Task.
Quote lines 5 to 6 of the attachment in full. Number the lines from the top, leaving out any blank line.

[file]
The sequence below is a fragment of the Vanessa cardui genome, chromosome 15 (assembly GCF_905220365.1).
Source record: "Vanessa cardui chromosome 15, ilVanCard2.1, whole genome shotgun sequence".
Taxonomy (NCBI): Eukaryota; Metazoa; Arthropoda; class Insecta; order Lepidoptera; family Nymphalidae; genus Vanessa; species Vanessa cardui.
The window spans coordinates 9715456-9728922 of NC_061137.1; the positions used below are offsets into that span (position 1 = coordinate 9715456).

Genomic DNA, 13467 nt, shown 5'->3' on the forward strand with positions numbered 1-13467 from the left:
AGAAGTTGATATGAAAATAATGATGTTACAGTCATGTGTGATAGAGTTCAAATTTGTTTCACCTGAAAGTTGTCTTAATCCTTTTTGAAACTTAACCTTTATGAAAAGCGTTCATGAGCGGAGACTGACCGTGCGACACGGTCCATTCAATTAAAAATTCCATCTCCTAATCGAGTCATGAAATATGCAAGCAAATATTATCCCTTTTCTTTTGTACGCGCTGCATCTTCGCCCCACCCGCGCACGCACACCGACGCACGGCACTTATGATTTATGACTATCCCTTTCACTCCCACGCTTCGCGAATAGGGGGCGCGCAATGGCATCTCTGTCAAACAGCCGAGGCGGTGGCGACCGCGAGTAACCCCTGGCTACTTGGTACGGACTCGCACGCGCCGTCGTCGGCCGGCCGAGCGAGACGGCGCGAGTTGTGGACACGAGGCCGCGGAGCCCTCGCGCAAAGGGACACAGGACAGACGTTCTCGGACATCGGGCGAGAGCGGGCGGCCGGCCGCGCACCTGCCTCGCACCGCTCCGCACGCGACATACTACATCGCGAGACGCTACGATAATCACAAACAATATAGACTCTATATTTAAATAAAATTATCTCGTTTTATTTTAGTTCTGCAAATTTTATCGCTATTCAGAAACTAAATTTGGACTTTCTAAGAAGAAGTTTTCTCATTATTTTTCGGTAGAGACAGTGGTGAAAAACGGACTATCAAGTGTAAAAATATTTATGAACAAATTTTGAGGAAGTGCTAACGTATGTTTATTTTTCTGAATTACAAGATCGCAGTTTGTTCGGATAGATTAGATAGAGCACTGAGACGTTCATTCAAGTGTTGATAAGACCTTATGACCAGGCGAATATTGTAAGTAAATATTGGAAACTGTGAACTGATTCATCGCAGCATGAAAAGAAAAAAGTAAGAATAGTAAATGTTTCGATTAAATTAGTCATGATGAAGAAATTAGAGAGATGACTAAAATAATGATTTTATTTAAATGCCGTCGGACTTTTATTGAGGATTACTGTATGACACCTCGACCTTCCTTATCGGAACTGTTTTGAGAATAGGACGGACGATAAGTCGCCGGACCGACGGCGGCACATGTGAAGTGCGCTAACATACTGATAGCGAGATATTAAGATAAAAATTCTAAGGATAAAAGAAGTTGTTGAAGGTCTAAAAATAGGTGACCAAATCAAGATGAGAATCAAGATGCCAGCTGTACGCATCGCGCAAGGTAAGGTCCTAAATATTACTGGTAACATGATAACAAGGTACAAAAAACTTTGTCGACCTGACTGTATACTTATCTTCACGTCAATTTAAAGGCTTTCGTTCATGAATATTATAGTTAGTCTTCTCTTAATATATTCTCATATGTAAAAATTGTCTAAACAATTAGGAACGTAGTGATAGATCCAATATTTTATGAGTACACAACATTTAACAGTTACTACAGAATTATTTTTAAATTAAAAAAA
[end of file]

Genomic DNA, 13467 nt, shown 5'->3' on the forward strand with positions numbered 1-13467 from the left:
AGAAGTTGATATGAAAATAATGATGTTACAGTCATGTGTGATAGAGTTCAAATTTGTTTCACCTGAAAGTTGTCTTAATCCTTTTTGAAACTTAACCTTTATGAAAAGCGTTCATGAGCGGAGACTGACCGTGCGACACGGTCCATTCAATTAAAAATTCCATCTCCTAATCGAGTCATGAAATATGCAAGCAAATATTATCCCTTTTCTTTTGTACGCGCTGCATCTTCGCCCCACCCGCGCACGCACACCGACGCACGGCACTTATGATTTATGACTATCCCTTTCACTCCCACGCTTCGCGAATAGGGGGCGCGCAATGGCATCTCTGTCAAACAGCCGAGGCGGTGGCGACCGCGAGTAACCCCTGGCTACTTGGTACGGACTCGCACGCGCCGTCGTCGGCCGGCCGAGCGAGACGGCGCGAGTTGTGGACACGAGGCCGCGGAGCCCTCGCGCAAAGGGACACAGGACAGACGTTCTCGGACATCGGGCGAGAGCGGGCGGCCGGCCGCGCACCTGCCTCGCACCGCTCCGCACGCGACATACTACATCGCGAGACGCTACGATAATCACAAACAATATAGACTCTATATTTAAATAAAATTATCTCGTTTTATTTTAGTTCTGCAAATTTTATCGCTATTCAGAAACTAAATTTGGACTTTCTAAGAAGAAGTTTTCTCATTATTTTTCGGTAGAGACAGTGGTGAAAAACGGACTATCAAGTGTAAAAATATTTATGAACAAATTTTGAGGAAGTGCTAACGTATGTTTATTTTTCTGAATTACAAGATCGCAGTTTGTTCGGATAGATTAGATAGAGCACTGAGACGTTCATTCAAGTGTTGATAAGACCTTATGACCAGGCGAATATTGTAAGTAAATATTGGAAACTGTGAACTGATTCATCGCAGCATGAAAAGAAAAAAGTAAGAATAGTAAATGTTTCGATTAAATTAGTCATGATGAAGAAATTAGAGAGATGACTAAAATAATGATTTTATTTAAATGCCGTCGGACTTTTATTGAGGATTACTGTATGACACCTCGACCTTCCTTATCGGAACTGTTTTGAGAATAGGACGGACGATAAGTCGCCGGACCGACGGCGGCACATGTGAAGTGCGCTAACATACTGATAGCGAGATATTAAGATAAAAATTCTAAGGATAAAAGAAGTTGTTGAAGGTCTAAAAATAGGTGACCAAATCAAGATGAGAATCAAGATGCCAGCTGTACGCATCGCGCAAGGTAAGGTCCTAAATATTACTGGTAACATGATAACAAGGTACAAAAAACTTTGTCGACCTGACTGTATACTTATCTTCACGTCAATTTAAAGGCTTTCGTTCATGAATATTATAGTTAGTCTTCTCTTAATATATTCTCATATGTAAAAATTGTCTAAACAATTAGGAACGTAGTGATAGATCCAATATTTTATGAGTACACAACATTTAACAGTTACTACAGAATTATTTTTAAATTAAAAAAA